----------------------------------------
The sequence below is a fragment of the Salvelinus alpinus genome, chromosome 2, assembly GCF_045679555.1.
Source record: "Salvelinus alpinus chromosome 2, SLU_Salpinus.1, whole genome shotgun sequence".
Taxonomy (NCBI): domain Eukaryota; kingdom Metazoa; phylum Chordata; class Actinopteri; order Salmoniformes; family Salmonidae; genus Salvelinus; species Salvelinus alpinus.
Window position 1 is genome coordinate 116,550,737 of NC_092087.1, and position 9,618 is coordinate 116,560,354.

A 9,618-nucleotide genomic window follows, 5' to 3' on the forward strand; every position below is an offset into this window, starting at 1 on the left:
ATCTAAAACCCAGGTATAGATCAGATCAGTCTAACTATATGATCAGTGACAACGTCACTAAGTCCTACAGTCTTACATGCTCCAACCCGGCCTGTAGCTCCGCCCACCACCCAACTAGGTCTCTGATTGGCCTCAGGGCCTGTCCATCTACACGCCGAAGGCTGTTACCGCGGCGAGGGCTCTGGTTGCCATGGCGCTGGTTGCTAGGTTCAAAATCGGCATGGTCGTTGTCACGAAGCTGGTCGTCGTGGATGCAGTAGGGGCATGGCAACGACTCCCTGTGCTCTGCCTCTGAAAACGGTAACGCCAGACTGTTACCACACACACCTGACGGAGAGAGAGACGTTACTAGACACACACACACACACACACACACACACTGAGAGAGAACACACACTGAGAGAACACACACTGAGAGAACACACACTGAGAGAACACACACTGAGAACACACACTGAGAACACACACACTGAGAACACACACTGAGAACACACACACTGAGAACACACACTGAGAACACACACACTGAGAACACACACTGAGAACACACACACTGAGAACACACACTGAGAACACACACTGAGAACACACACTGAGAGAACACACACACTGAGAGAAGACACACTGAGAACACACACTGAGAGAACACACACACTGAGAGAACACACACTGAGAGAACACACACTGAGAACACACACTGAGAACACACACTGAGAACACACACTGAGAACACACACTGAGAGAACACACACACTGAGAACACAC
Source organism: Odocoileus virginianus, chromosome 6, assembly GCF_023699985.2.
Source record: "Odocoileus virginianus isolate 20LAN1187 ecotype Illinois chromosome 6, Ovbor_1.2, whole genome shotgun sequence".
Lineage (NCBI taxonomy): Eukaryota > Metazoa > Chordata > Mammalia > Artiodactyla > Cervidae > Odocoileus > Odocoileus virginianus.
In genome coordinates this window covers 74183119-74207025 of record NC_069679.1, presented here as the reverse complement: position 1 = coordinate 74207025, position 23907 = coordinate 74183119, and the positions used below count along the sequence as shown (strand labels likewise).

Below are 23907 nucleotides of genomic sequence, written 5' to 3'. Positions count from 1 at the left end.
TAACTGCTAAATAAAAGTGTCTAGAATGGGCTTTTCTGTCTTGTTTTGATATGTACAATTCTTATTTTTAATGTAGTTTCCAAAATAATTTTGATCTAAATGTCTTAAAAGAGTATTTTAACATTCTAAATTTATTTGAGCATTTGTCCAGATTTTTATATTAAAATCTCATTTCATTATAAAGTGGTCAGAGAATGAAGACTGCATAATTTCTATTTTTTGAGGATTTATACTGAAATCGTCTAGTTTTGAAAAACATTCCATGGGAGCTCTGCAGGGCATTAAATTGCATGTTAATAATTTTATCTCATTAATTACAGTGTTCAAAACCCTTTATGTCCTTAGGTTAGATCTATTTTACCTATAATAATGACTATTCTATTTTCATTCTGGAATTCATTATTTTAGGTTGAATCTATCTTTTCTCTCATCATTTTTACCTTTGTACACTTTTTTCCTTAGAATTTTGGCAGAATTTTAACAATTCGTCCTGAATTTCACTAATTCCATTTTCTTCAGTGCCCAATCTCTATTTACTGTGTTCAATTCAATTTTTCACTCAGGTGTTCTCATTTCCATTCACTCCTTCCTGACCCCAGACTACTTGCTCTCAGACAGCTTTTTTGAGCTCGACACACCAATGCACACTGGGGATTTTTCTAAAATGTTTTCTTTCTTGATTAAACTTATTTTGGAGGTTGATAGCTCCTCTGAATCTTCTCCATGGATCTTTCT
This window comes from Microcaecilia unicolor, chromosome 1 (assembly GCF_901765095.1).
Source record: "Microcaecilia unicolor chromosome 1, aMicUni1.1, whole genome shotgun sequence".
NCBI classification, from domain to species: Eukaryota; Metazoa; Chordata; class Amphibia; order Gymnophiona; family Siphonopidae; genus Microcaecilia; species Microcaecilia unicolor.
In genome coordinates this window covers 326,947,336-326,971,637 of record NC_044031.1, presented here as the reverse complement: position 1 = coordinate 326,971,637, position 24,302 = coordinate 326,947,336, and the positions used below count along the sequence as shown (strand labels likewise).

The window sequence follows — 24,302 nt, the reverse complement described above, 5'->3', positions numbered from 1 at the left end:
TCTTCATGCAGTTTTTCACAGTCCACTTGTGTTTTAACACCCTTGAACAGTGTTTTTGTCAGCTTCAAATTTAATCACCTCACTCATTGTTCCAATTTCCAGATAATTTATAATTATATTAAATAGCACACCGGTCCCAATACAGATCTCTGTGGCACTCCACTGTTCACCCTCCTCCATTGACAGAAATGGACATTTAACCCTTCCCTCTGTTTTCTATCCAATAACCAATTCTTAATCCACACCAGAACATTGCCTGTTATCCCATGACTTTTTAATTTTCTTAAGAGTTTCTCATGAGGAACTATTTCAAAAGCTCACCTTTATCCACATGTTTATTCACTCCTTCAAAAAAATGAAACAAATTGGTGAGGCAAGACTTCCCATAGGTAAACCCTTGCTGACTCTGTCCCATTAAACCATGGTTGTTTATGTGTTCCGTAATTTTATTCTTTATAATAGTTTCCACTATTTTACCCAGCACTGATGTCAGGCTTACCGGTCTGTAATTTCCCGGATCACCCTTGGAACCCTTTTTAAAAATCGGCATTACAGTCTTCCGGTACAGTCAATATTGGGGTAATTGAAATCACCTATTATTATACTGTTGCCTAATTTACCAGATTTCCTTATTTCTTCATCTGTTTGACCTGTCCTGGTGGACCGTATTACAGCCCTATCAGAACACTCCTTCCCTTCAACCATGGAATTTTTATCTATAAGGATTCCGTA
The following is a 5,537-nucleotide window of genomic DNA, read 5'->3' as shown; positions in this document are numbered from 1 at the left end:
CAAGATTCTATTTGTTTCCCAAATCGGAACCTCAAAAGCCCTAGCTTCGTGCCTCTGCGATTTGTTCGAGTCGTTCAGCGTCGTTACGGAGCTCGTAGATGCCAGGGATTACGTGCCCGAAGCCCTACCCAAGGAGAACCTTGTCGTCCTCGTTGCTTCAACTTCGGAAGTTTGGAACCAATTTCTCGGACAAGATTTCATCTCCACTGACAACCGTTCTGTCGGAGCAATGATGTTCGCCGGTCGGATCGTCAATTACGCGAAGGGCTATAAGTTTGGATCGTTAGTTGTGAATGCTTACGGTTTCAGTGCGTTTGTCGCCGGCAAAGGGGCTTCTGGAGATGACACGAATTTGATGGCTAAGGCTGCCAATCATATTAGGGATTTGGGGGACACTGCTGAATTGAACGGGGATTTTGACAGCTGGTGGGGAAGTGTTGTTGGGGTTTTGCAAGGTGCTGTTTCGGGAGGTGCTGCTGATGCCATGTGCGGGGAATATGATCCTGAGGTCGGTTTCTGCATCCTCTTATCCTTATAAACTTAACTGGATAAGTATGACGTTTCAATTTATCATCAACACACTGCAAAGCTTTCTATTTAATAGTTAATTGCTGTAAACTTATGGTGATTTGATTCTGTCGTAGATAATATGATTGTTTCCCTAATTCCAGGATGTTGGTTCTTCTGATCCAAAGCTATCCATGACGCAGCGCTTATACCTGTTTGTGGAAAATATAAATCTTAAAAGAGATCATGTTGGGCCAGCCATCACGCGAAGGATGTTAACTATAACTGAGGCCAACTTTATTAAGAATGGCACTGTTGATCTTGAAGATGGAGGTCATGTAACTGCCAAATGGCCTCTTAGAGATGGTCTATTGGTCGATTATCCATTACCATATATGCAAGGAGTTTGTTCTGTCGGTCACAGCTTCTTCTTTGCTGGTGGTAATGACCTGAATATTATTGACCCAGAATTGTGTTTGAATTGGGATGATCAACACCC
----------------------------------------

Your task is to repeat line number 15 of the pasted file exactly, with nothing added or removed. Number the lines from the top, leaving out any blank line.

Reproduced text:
NCBI classification, from domain to species: Eukaryota; Metazoa; Chordata; class Amphibia; order Gymnophiona; family Siphonopidae; genus Microcaecilia; species Microcaecilia unicolor.